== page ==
For Garbage’s seventh studio album No Gods No Masters, original fans of a band indelibly borne of the 1990s may be somewhat bemused. Poppy melodies synonymous with the band’s early guise – well, particularly Version 2.0 at least – are largely harder to locate; instead, there’s a darkness here that Gary Numan or Depeche Mode are more renowned for than Shirley Manson and her esteemed bandmates.
It’s not exactly a political record, although many may see it that way; it’s more accurately an album crafted from current affairs including racism and capitalism. One message in particular rears its head and that’s the violence towards black Americans, something that Manson was horrified to find actually was occurring daily, once she stopped to look closely. And Manson’s discovery is all too common – for those that actually do discard the innumerable distractions that many claim to be a purposeful cloak cast over ignorant citizens the world over, the realisation that freedom is not exactly the freedom that people believe they have is all too apparent.
Opener The Men Who Rule The World spells it out for the naïve; through a bombastic barrage, Manson is in full-on mode when she states “The men who rule the world have made a fucking mess”. For those that are not awakened to the true running order of all things, the people that control everything are of course the people that control the monetary system, and with a fruit machine kicking the track off, Garbage are intent on leaving you in no doubt as to what’s going on. A trait of the album is that verses are not always ball-grabbingly impressive, with choruses often making up for this. So it goes with this track, Manson repetitively complaining, “Stuck inside my head, stuck inside my head, all the fucking time,” which will prove to be prophetic words, and “destroy the violator” reveals the overlords’ strategy to deal with anything that threatens their power.
Darkness is on show all over, from the Uncomfortably Me moans of “Always the bridesmaid and never the bride” to the sinister highlight A Woman Destroyed, culminating in closing track This City Will Kill You where Manson’s final words on the record simply state, “Gotta get out”. But the record’s darkest moments sonically are not its biggest draw. For that we focus on a more religious side, where Waiting For God tells of “keeping our fingers crossed” that God will appear to silence the doubters and put an end to the pain the drone state has caused, the admission of “I can’t seem to make sense of all of this madness” clearly seeking help from above in order to understand. Godhead then overcomes its questionable lyrics (“If I had a dick would you blow it”) to deliver a rocking chorus that will be another to stick. For a touch of classic Garbage, though, the buzzy verses and spiky guitar of Wolves will recreate the fuzzy moments of old along with Flipping The Bird, a track firmly created from the New Order mould.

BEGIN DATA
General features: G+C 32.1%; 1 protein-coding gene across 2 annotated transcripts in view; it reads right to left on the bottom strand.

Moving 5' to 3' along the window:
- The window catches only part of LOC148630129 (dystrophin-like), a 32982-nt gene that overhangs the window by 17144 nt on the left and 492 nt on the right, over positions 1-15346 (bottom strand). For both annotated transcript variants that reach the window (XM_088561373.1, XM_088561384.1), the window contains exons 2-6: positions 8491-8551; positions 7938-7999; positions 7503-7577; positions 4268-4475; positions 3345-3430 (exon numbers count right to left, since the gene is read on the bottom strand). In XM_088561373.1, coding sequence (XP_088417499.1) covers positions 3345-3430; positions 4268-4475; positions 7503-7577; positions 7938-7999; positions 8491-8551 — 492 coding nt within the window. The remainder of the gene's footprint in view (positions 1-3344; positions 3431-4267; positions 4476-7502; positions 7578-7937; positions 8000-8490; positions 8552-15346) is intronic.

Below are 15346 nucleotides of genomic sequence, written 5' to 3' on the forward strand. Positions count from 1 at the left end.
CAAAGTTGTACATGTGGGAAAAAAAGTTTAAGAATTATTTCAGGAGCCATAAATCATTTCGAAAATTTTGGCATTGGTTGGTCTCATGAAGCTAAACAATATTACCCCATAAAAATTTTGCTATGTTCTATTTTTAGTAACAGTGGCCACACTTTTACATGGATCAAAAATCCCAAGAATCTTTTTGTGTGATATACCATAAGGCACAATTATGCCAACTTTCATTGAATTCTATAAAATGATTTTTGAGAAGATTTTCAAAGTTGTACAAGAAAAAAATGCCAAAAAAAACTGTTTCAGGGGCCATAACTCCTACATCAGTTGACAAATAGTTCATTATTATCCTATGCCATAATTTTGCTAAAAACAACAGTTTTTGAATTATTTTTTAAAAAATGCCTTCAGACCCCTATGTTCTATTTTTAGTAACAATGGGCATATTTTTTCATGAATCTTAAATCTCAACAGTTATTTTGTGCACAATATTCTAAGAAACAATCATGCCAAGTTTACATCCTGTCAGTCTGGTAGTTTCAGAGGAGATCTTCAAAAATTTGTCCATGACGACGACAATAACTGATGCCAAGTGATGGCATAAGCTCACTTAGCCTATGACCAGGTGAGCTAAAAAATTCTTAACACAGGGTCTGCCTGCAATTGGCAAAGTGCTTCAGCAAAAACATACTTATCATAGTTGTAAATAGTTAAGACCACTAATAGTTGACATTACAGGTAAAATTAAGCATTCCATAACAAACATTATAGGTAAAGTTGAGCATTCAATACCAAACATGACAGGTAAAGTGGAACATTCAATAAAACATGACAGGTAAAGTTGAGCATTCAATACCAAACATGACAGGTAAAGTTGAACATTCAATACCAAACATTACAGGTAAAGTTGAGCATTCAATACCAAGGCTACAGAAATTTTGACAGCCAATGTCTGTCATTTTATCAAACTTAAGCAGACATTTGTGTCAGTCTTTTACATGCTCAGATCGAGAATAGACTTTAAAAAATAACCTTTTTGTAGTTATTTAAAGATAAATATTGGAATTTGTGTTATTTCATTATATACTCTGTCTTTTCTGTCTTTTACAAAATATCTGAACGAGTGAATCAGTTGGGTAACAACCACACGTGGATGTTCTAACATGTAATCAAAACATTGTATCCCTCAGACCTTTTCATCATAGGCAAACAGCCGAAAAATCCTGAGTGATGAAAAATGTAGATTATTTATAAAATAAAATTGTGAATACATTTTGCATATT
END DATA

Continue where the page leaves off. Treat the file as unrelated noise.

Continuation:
Strange Little Birds from 2016 was a belting return to form for Garbage, and although No Gods No Masters has its moments, it’s not quite at the same level. Mainly written pre-lockdown, it strangely fits the current world probably better than it would have done if released earlier, though; call it prophetic, perhaps, but Garbage have tapped into issues surrounding us all in our daily lives, ones that we can all see if we pull away from our distractions (be it music, sport, TV, video games etc.) to look more closely. Unfortunately, as Manson has admitted, any route out of the continuing downward spiral that we are experiencing – with race issues, climate change and just overall monopolisation of, well, everything by the elite and powerful – will be tough to find. With that in mind, the record feels like a scream in the middle of space a billion light years from Earth.